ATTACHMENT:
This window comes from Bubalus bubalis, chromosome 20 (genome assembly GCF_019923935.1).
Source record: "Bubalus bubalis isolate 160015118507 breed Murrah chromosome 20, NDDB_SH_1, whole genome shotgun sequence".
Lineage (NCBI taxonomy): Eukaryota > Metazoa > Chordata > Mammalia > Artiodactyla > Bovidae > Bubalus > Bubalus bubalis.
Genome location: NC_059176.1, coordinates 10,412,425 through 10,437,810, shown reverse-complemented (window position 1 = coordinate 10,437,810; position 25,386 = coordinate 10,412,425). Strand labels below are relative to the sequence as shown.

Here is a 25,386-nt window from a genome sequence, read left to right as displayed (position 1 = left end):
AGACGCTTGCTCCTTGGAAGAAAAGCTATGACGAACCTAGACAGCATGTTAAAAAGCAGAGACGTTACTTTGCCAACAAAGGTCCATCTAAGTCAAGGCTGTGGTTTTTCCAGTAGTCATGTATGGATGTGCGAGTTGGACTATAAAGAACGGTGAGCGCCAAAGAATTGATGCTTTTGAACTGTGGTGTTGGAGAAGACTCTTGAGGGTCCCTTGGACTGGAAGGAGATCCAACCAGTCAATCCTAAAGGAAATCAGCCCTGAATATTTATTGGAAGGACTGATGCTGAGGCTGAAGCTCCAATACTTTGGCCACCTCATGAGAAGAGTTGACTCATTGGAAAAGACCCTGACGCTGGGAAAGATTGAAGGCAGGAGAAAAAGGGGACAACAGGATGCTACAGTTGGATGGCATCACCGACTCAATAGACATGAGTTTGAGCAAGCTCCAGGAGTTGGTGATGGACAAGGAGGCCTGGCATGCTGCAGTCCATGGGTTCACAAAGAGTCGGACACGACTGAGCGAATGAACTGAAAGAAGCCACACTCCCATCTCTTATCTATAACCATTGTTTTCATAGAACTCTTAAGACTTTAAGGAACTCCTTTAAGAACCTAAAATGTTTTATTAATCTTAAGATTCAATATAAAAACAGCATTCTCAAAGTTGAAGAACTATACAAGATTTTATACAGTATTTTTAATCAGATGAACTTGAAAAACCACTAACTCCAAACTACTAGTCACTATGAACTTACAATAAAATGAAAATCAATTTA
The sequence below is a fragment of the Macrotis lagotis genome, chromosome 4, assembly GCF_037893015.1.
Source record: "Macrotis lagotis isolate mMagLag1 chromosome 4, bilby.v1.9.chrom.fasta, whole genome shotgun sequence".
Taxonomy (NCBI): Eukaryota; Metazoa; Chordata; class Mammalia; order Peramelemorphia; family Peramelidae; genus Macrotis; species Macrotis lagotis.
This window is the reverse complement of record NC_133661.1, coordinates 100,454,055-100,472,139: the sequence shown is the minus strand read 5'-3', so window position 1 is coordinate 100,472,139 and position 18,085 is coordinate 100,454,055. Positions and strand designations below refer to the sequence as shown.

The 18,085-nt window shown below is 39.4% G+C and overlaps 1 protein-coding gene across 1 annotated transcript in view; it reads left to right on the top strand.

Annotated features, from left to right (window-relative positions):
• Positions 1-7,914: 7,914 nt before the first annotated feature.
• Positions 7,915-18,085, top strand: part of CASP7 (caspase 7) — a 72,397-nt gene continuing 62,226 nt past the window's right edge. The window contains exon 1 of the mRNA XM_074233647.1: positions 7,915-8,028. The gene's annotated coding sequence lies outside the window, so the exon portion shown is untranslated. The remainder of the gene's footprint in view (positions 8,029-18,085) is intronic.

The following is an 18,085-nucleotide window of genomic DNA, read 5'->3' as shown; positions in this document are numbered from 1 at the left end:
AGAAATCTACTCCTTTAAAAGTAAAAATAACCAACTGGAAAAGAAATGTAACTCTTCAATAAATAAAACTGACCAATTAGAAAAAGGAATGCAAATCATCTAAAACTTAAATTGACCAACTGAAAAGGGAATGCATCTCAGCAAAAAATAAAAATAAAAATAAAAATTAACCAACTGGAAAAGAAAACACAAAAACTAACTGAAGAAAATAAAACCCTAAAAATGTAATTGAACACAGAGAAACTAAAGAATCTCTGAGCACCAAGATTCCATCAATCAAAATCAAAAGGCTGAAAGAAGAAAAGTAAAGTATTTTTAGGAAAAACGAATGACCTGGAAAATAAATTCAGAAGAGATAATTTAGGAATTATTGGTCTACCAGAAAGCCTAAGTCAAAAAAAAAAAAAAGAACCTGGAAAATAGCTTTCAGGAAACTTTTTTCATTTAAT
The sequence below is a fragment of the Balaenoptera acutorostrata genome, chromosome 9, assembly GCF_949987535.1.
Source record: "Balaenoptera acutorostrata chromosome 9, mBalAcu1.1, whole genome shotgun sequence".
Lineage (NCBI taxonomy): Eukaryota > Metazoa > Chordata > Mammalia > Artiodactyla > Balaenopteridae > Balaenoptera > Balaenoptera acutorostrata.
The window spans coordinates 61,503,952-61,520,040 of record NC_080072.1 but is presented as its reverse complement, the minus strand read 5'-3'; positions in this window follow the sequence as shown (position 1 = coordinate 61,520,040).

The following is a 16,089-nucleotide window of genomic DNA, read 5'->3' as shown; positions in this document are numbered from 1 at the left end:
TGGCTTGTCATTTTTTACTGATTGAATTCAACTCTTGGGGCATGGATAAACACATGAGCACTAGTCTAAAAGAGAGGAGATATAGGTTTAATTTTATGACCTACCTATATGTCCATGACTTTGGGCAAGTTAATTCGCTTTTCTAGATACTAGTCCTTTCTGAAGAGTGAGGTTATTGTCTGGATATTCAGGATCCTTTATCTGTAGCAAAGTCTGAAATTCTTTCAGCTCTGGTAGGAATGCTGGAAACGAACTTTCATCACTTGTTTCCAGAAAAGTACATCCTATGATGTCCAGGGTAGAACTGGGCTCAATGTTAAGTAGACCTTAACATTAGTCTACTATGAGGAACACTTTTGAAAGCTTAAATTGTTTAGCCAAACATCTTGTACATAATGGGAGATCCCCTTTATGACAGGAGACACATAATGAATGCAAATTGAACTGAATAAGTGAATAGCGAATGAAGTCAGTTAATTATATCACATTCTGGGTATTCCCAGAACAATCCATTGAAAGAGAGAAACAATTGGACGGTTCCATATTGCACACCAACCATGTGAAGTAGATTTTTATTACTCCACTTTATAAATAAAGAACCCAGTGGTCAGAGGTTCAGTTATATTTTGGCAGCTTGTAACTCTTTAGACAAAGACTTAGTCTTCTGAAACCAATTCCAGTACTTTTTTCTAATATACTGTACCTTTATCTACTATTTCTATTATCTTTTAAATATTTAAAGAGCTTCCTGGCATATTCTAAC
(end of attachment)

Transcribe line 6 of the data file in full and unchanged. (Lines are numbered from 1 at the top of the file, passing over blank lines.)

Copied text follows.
AGACGCTTGCTCCTTGGAAGAAAAGCTATGACGAACCTAGACAGCATGTTAAAAAGCAGAGACGTTACTTTGCCAACAAAGGTCCATCTAAGTCAAGGCTGTGGTTTTTCCAGTAGTCATGTATGGATGTGCGAGTTGGACTATAAAGAACGGTGAGCGCCAAAGAATTGATGCTTTTGAACTGTGGTGTTGGAGAAGACTCTTGAGGGTCCCTTGGACTGGAAGGAGATCCAACCAGTCAATCCTAAAGGAAATCAGCCCTGAATATTTATTGGAAGGACTGATGCTGAGGCTGAAGCTCCAATACTTTGGCCACCTCATGAGAAGAGTTGACTCATTGGAAAAGACCCTGACGCTGGGAAAGATTGAAGGCAGGAGAAAAAGGGGACAACAGGATGCTACAGTTGGATGGCATCACCGACTCAATAGACATGAGTTTGAGCAAGCTCCAGGAGTTGGTGATGGACAAGGAGGCCTGGCATGCTGCAGTCCATGGGTTCACAAAGAGTCGGACACGACTGAGCGAATGAACTGAAAGAAGCCACACTCCCATCTCTTATCTATAACCATTGTTTTCATAGAACTCTTAAGACTTTAAGGAACTCCTTTAAGAACCTAAAATGTTTTATTAATCTTAAGATTCAATATAAAAACAGCATTCTCAAAGTTGAAGAACTATACAAGATTTTATACAGTATTTTTAATCAGATGAACTTGAAAAACCACTAACTCCAAACTACTAGTCACTATGAACTTACAATAAAATGAAAATCAATTTA